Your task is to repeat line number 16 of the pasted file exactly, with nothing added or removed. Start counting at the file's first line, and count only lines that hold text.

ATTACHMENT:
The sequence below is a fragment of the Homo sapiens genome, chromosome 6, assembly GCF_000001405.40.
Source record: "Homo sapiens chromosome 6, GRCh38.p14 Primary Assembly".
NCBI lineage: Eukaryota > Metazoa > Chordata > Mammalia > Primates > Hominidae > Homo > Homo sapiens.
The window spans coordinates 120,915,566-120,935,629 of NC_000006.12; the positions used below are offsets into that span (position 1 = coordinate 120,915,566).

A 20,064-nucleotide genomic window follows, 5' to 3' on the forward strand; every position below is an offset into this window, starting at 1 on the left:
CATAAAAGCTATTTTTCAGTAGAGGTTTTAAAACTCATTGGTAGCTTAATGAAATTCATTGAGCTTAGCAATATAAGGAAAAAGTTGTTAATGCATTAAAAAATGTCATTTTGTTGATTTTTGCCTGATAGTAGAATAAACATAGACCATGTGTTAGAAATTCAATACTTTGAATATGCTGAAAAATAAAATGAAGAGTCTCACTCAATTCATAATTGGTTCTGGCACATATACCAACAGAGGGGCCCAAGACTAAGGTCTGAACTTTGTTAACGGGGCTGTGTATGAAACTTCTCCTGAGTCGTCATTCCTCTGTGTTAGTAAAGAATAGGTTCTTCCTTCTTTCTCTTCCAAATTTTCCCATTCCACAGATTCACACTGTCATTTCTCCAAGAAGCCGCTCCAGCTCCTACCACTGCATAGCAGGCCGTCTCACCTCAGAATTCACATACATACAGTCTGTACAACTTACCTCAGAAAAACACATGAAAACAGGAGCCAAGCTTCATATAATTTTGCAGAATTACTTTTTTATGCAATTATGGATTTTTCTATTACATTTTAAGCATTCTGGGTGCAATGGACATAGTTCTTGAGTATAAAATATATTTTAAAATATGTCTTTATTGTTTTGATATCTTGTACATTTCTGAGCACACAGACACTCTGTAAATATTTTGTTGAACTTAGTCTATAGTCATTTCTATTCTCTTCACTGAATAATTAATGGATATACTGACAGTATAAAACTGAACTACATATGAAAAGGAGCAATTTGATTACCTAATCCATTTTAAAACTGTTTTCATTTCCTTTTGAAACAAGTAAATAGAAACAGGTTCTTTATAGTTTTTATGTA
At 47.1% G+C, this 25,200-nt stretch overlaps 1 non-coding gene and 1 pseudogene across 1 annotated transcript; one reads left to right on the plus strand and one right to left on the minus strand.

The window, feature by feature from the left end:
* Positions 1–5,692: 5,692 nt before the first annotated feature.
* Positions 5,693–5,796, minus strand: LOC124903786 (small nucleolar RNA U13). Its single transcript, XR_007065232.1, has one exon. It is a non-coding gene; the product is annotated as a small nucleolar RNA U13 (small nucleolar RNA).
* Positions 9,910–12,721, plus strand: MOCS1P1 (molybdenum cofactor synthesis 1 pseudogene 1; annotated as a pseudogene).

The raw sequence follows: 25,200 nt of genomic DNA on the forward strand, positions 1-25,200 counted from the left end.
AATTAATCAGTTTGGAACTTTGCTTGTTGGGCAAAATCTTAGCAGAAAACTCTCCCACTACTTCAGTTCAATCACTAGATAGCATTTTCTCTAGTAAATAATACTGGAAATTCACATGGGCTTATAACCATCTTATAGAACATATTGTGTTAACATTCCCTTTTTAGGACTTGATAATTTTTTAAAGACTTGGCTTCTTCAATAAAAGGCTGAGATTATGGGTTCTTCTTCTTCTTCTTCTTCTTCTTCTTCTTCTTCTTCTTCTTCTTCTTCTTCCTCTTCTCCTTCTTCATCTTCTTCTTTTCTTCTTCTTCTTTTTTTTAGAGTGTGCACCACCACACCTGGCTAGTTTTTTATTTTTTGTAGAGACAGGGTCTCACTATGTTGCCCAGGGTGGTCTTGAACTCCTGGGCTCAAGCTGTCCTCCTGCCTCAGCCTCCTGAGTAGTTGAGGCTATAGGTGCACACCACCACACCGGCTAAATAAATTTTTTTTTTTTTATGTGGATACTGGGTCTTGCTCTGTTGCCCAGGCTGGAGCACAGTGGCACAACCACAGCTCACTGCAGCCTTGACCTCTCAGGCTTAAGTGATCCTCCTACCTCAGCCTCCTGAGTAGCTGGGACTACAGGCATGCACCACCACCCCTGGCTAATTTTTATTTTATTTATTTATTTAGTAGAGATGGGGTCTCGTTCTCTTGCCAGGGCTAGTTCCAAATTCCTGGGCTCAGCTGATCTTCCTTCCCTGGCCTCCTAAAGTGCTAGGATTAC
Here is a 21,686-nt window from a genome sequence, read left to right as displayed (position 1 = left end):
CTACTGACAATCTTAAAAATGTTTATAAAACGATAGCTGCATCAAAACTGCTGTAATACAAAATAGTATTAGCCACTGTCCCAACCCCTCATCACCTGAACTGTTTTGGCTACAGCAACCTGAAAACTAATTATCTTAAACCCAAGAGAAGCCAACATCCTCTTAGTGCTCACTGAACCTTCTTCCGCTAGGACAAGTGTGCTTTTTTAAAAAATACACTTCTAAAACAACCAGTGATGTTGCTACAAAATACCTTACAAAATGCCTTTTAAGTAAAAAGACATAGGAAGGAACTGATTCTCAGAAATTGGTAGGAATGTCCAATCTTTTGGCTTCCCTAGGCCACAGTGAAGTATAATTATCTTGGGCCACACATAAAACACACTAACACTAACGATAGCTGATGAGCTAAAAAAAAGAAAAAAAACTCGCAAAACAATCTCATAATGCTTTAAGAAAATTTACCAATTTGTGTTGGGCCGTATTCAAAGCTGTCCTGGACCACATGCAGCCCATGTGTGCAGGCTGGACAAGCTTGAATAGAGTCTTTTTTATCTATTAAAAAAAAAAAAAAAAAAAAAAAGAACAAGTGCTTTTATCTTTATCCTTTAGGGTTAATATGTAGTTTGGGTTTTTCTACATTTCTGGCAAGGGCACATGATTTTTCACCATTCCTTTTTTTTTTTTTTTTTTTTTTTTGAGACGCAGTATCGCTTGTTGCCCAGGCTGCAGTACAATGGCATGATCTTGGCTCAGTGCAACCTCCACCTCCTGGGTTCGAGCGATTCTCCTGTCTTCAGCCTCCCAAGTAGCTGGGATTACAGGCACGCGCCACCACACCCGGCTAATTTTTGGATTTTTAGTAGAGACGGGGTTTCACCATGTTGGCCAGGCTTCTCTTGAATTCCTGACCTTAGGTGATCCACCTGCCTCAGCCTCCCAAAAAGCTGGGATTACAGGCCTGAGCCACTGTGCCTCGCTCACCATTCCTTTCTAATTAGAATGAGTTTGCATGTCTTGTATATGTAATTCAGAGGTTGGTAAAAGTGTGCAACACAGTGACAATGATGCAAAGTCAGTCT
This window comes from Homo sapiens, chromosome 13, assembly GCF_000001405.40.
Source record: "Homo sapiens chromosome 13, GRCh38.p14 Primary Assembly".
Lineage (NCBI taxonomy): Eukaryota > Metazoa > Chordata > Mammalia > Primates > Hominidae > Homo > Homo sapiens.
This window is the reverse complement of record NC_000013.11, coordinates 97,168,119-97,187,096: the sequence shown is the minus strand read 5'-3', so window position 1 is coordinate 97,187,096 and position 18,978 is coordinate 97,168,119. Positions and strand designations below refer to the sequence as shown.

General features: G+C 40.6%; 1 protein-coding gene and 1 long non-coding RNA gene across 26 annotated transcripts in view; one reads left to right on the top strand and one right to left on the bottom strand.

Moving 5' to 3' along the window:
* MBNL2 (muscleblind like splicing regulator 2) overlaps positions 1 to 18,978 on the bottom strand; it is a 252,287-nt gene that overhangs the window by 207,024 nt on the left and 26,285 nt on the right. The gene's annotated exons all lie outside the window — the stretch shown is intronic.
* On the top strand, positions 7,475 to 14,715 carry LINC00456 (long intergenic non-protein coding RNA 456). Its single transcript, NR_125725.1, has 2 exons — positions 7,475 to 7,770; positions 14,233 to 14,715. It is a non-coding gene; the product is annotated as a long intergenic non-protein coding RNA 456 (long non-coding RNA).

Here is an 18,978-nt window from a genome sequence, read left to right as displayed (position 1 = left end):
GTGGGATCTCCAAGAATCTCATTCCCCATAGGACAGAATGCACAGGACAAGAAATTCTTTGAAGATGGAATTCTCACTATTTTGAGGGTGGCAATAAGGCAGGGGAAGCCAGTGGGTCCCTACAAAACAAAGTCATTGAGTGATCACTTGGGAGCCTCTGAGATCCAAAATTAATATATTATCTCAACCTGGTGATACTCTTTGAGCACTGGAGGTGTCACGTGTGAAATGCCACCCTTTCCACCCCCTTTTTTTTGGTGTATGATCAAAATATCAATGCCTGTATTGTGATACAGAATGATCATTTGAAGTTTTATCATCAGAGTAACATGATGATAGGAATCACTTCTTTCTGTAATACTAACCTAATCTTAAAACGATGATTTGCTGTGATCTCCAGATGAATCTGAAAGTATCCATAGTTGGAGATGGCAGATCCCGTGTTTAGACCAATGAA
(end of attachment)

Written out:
This window comes from Homo sapiens, chromosome 13, assembly GCF_000001405.40.